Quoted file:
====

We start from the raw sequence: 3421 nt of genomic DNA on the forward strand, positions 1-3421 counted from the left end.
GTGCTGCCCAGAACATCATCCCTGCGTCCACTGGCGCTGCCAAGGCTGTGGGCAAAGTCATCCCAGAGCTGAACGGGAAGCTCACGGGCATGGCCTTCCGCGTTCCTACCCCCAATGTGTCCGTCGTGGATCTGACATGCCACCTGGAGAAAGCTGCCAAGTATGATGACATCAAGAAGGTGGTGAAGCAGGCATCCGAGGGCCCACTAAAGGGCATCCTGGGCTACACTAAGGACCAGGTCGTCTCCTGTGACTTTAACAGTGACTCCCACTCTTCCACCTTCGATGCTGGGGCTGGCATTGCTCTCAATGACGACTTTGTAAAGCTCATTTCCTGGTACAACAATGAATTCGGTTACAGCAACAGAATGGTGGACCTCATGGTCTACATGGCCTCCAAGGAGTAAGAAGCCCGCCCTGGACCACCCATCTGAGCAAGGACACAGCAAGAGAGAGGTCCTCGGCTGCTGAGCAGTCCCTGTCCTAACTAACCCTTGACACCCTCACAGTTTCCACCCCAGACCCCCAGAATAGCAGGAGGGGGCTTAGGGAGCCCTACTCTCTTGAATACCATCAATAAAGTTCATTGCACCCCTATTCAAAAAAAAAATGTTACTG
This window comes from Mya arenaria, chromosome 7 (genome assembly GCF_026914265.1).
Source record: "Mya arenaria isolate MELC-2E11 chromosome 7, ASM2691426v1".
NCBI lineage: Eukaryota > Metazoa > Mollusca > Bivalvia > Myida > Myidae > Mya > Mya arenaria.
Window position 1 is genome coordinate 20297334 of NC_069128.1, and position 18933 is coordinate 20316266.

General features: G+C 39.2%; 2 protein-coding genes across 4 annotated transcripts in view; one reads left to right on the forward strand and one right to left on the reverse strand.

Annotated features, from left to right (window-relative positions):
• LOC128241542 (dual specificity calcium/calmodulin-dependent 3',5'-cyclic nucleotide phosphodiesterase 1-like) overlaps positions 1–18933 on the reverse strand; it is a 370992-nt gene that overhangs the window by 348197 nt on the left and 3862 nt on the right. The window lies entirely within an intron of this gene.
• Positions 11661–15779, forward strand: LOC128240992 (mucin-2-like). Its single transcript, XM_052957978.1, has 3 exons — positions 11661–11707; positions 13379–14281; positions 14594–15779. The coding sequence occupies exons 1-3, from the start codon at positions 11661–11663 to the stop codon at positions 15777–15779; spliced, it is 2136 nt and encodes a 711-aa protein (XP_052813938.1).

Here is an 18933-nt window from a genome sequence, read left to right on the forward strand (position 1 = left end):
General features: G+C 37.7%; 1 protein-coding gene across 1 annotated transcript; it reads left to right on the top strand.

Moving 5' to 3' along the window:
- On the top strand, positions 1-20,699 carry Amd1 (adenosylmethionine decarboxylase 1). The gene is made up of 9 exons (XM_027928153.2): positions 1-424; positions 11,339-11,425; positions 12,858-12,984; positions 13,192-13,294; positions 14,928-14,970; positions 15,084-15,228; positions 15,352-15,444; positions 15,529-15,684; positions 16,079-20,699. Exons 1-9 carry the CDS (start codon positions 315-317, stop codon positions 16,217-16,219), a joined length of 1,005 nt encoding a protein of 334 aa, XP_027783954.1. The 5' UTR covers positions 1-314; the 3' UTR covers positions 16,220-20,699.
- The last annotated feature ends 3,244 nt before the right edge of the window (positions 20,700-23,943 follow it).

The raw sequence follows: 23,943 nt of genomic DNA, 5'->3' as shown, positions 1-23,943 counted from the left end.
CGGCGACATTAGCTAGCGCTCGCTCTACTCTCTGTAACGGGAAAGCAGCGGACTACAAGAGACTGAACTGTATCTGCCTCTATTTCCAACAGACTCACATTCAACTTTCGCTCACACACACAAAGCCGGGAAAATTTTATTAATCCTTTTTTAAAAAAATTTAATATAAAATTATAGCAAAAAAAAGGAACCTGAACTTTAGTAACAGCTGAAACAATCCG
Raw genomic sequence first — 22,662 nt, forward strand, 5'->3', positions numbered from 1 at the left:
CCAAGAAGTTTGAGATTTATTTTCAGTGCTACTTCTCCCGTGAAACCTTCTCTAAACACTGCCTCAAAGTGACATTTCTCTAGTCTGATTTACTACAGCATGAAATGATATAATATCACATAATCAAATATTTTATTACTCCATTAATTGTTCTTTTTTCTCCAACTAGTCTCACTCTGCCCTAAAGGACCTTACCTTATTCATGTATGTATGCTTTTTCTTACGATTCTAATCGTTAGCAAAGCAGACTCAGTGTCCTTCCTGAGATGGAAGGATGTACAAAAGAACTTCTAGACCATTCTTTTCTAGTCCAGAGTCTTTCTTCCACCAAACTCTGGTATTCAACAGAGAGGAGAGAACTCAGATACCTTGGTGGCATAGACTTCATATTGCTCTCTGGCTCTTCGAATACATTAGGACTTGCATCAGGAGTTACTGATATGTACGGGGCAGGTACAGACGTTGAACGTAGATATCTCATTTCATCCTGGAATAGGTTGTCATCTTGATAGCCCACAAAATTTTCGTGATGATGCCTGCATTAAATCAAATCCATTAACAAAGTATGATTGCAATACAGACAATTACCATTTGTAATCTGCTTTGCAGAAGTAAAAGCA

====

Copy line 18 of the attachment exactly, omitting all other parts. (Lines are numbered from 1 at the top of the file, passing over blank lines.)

Raw genomic sequence first — 22,662 nt, forward strand, 5'->3', positions numbered from 1 at the left: